As a child in his parents’ native Tunisia, Mansour Arem remembers Ramadan nights at his grandpa’s home in Tunis, where extended family would gather in anticipation of breaking their fast and sharing a meal. “My mother, my grandmother, my aunts, we'd all get together and there'd be a lot of cooking throughout the day without any eating,” he recalls, “so everybody is abstaining themselves [but] you have all these aromas and flavors.” As they all sat down to eat, Mansour recalls a distinct sense of both frenzy and deep calm—that feeling when “you're super hungry, and it's delicious, and your family is there, you're all enjoying it at the same time. It's amazing.”
While Mansour, 27, and his brother Karim, 26, were born and raised in Houston, Texas, they spent lots of time in Tunisia, their memories of which are inextricably intertwined with memories of eating. Last year at the start of quarantine, the brothers moved back to their hometown to co-found Zwïta Foods, centered on their signature Tunisian harissa. Their formula—based on their grandmother’s recipe, which Noura made at home—is full of rehydrated sun-dried Guajillo chiles that are ground into a vibrant paste with garlic, salt, coriander, caraway, and olive oil. They also make a hotter variation that’s punched up with chiles de árbol, and a sweet-and-spicy “habarissa” featuring fire-roasted habaneros, bell peppers, and honey.
At Zwïta, the brothers sought out to make products that are “unapologetically Tunisian,” to represent the foods that they grew up with in the place where they were born and raised. Mansour, who studied food science, says he’s “always felt that in the United States there was [this tendency that] everything has to be lumped.” Anything that’s from east or south of Europe, “what people consider the Middle East, they have to dump it in the same bag: harissa, hummus, it’s all ‘Middle Eastern food.’ [But] I always saw my food as its own distinct thing.”
“The United States is my home, but Tunisia is my home as well, so I have kind of this double perspective,” Mansour says.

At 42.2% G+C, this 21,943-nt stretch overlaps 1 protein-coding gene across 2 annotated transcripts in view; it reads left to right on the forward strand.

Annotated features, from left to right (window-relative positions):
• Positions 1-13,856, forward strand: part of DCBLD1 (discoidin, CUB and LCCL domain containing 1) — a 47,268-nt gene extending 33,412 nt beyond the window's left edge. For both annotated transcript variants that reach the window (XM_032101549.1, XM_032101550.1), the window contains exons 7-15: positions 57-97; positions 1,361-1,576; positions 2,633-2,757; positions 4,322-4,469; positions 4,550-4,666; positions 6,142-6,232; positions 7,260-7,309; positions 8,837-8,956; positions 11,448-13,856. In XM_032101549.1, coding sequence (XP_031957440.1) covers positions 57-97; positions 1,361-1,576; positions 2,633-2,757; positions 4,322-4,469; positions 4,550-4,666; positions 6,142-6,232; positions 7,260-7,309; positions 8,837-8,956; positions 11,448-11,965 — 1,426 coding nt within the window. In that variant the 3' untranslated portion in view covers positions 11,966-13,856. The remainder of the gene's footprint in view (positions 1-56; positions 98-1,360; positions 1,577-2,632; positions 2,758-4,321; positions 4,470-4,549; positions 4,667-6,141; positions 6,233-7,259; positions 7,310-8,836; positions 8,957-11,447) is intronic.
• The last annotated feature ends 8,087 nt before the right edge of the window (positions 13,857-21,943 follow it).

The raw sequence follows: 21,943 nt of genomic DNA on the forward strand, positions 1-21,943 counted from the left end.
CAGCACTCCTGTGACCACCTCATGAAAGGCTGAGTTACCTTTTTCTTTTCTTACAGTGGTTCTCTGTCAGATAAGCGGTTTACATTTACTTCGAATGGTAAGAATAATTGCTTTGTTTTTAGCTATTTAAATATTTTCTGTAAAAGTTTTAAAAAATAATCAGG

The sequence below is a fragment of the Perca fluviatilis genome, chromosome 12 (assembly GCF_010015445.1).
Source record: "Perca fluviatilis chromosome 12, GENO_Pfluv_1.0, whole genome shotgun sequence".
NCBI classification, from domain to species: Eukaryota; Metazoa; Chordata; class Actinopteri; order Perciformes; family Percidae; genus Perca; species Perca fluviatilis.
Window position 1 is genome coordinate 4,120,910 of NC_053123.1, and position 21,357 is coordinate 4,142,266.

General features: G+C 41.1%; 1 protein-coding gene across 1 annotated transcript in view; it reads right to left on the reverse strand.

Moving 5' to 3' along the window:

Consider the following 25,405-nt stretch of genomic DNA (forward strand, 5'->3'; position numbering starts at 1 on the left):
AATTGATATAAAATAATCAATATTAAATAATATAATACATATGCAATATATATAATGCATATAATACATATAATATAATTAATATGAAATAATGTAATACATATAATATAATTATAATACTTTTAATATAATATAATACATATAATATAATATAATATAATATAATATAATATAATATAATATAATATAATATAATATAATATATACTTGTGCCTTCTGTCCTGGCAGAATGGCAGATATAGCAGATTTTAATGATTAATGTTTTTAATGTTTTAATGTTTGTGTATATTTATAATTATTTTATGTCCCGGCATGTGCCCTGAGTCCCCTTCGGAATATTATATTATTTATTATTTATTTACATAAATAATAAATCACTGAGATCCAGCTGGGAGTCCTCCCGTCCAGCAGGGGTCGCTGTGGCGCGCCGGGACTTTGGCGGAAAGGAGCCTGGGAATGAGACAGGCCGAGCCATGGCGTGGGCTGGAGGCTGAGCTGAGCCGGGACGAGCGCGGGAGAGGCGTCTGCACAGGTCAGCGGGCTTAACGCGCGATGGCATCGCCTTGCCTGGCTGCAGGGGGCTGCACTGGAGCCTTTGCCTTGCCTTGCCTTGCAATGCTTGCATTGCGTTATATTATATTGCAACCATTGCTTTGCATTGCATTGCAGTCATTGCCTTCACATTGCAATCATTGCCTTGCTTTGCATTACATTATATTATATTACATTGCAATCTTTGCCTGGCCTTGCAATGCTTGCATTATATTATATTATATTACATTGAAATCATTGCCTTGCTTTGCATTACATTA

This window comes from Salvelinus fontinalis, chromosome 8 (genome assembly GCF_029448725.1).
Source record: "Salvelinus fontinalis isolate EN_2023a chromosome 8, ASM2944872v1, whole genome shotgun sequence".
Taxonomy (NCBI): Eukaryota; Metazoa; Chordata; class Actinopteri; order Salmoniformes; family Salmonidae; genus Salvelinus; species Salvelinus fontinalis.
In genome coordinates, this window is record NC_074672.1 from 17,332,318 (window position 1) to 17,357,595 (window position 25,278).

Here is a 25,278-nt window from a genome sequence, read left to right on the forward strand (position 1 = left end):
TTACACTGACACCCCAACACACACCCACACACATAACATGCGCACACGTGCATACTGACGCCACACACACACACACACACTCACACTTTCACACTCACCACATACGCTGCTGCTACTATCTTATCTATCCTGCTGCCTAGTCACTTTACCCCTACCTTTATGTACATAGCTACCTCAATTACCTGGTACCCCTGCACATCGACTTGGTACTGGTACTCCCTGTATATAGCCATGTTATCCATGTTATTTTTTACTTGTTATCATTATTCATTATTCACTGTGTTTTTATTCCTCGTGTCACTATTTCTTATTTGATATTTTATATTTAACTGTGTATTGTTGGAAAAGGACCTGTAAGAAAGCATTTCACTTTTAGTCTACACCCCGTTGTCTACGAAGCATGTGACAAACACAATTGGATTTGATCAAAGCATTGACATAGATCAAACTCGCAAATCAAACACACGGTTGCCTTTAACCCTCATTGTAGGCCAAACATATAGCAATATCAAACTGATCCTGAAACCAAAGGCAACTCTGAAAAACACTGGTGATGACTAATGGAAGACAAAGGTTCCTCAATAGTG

The food culture in Houston also provides ample inspiration—and while Texas barbecue may be sacred territory, experimentation beckons. Nowadays, Mansour likes to play around with new uses for their product, in part shaped by that double perspective. He loves to incorporate it into classic Tunisian dishes, stirred into the street food staple lablebi—a brothy chickpea stew, warmed with cumin and studded with oil-packed tuna and crusty bread—or slathered on a baguette with potato, egg, and chopped salad for a classic Tunisian sandwich, or, perhaps scooped up with warm pita alongside olives, capers, and oil-packed tuna for a light Tunisian lunch. But also, he says, “I add it to anything that needs a little boost of flavor and maybe some spiciness without necessarily adding [just] the paste,” adding that he recently made a harissa vinegar, combining the harissa paste with some white vinegar and leaving it to condition for a bit before straining. “Sometimes I’ll just add it in [to whatever I’m making], which is something my mom would never do. She’s more of a traditional, ‘everything in its place’ kind of a person. I’m more what you would consider, [as] we say in Tunisian, ‘balbaaz,’ which is kind of messy, ‘everything mixed together.’
He also recently cooked up a harissa BBQ pork belly (“That stuff was good,” he assures me, “that stuff was really good”; get the recipe here) and envisions another Texas-Tunisia mashup: brisket rubbed with harissa, salt, and pepper. Eventually, Mansour dreams of throwing a big Viet-Cajun-style crawfish boil party in homage to Houston’s thriving Vietnamese community, featuring a cooking broth with plenty of smoky harissa mixed in.
“A crawfish boil is something that you do with a bunch of friends, and these days it’s not easy to organize something like that,” he says. But hopefully someday, maybe soon.